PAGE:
Teaching at Title I Schools vs. Privileged Schools. Does it Matter?

Yesterday, I had a few friends over for game night with food and drinks. While playing games, education came up. In fact, education comes up often with us because we have all been teachers in the classroom. As the conversation rounded the corner into a deeper, more passionate dialogue, I reflected on the experiences of each of us: Jude, Ellie, Connor, Monty, and myself.

Out of the five of us, only two currently teach. My partner, Jude, worked for a private school and loved the experience. He got hired at a charter school the following year and worked there for about six months before leaving the profession. Ellie (pseudonym) and I worked at a local charter school together before she left to teach in another state at a Title I school. She ventured back to DFW after a couple of years and currently works in a high-achieving, privileged school district. Connor (pseudonym) works at a secondary charter school in DFW, which happens to be in the same network of schools where Ellie and I worked together years ago. Monty (pseudonym) worked with me at a Title I school in Richardson. She was about to go into her fourth year of teaching at the same schools when I recommended that she get out. Monty left K-12 education to join me in my current role at the Art Institutes.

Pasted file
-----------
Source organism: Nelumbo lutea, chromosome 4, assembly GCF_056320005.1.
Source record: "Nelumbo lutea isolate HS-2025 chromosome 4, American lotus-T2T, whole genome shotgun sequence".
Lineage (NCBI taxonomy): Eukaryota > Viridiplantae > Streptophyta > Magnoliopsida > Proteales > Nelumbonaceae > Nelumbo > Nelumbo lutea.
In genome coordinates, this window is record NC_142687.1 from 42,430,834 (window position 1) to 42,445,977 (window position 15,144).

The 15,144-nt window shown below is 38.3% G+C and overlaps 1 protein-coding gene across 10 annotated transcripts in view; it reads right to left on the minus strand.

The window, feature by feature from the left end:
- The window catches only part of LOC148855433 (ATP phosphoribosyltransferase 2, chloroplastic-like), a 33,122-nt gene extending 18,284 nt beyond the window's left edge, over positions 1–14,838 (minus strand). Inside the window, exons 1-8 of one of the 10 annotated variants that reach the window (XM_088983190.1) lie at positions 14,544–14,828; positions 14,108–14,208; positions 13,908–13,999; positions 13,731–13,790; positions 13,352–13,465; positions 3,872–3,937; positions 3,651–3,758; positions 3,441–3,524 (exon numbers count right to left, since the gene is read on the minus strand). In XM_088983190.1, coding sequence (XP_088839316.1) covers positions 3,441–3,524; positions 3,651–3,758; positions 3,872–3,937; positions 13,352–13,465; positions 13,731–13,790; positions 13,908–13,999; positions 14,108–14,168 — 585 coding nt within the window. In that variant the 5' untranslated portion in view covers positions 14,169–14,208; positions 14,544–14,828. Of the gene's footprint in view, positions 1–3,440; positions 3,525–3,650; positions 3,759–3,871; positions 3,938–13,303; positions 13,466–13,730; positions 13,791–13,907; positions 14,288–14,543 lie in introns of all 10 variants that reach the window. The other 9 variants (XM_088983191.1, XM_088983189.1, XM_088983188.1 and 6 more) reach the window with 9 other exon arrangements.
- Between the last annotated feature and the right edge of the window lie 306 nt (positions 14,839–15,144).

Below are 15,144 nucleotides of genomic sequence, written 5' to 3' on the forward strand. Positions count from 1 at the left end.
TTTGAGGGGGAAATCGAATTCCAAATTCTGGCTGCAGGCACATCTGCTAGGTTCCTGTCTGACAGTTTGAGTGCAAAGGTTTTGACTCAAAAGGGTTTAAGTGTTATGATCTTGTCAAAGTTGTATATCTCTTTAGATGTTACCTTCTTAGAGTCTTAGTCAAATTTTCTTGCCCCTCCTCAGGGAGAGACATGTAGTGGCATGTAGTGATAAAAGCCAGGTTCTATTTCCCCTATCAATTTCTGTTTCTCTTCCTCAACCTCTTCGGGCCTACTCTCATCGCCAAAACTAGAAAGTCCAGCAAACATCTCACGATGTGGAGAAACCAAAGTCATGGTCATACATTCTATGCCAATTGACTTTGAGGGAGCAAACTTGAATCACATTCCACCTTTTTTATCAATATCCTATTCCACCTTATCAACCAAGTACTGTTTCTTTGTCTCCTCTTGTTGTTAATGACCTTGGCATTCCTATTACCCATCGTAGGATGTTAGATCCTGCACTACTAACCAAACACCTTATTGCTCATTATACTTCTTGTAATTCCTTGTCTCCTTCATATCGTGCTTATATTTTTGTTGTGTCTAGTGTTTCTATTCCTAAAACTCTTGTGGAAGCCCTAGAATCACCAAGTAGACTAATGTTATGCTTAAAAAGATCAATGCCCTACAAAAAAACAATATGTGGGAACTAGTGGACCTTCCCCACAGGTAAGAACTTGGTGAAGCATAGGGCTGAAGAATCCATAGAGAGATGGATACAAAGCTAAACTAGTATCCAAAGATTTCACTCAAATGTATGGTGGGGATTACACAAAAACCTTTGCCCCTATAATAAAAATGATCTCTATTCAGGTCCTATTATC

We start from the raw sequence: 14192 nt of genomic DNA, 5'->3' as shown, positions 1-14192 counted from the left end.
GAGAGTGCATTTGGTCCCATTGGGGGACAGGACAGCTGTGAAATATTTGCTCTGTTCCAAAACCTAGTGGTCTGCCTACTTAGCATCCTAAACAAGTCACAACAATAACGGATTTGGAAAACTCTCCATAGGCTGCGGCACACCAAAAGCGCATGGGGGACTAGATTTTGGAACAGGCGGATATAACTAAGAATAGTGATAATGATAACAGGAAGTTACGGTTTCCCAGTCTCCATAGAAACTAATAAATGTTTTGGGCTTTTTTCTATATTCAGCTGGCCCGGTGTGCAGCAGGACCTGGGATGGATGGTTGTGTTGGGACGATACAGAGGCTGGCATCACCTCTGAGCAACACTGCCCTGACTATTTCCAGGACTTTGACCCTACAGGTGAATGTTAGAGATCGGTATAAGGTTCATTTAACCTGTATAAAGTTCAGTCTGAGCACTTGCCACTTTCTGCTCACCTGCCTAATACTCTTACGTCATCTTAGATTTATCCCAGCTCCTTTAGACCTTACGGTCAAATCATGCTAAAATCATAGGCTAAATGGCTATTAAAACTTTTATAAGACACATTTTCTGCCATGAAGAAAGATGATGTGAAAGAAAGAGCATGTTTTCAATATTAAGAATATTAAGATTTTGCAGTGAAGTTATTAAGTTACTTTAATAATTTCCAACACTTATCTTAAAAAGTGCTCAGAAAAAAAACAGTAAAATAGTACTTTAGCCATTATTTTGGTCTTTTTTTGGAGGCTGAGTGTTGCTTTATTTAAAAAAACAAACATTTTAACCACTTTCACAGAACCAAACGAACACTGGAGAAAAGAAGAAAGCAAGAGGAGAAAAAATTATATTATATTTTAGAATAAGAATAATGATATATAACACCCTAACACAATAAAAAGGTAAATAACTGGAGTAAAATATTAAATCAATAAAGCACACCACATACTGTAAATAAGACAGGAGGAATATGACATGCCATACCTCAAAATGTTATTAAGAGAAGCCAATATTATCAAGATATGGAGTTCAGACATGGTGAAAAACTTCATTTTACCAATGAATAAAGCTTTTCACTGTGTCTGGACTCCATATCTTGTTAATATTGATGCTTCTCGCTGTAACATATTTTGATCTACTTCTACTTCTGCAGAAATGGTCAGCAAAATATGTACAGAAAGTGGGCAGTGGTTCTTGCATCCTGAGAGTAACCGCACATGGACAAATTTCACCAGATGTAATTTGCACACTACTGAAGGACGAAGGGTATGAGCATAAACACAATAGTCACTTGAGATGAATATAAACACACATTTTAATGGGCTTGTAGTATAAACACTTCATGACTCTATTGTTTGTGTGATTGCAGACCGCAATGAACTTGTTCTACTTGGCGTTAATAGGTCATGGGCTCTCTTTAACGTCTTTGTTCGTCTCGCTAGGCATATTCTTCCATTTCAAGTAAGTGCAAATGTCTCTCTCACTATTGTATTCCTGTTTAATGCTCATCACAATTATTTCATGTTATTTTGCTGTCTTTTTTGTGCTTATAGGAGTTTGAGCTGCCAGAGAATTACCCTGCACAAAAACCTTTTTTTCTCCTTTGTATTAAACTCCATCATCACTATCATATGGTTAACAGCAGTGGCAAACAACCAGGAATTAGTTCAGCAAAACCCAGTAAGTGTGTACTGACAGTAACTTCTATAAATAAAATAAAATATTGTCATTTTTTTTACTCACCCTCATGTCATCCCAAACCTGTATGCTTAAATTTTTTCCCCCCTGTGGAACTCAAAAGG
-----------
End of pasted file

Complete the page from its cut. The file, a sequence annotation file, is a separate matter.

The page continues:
The underlying element of our constant discourse surrounding the education profession is passion. We are all 100% passionate about helping students achieve success. So Why aren’t we all still in the profession?

The answer is easy! R-E-S-P-E-C-T.

Jude: Quickly found that his peers were more problematic than any other stakeholder in education. His leadership was constantly in his room, developing him to be a better leader. His students respected him because he earned it, though he was hard on them. But his peers were jealous of his rapid success and positive energy. After all, Jude is a half-full type guy.

Ellie: Was challenged at our first charter school together. She wasn’t respected or appreciated because her bubbliness and lively personality that made her appear as scatterbrained, if you will. She was snubbed for a music teacher position at our school, though she was highly qualified. She left after a couple of years to another state where she said she fell in love with teaching. Moreover, it was a Title I school in Harlem, New York. Now, she works at a very privileged school district and absolutely loves her job. It’s hard to get into her district because very seldom do teachers leave. She has the autonomy to make her classroom her own. She doesn’t have to turn in lesson plans or attend many meetings. She has the ability to actually teach!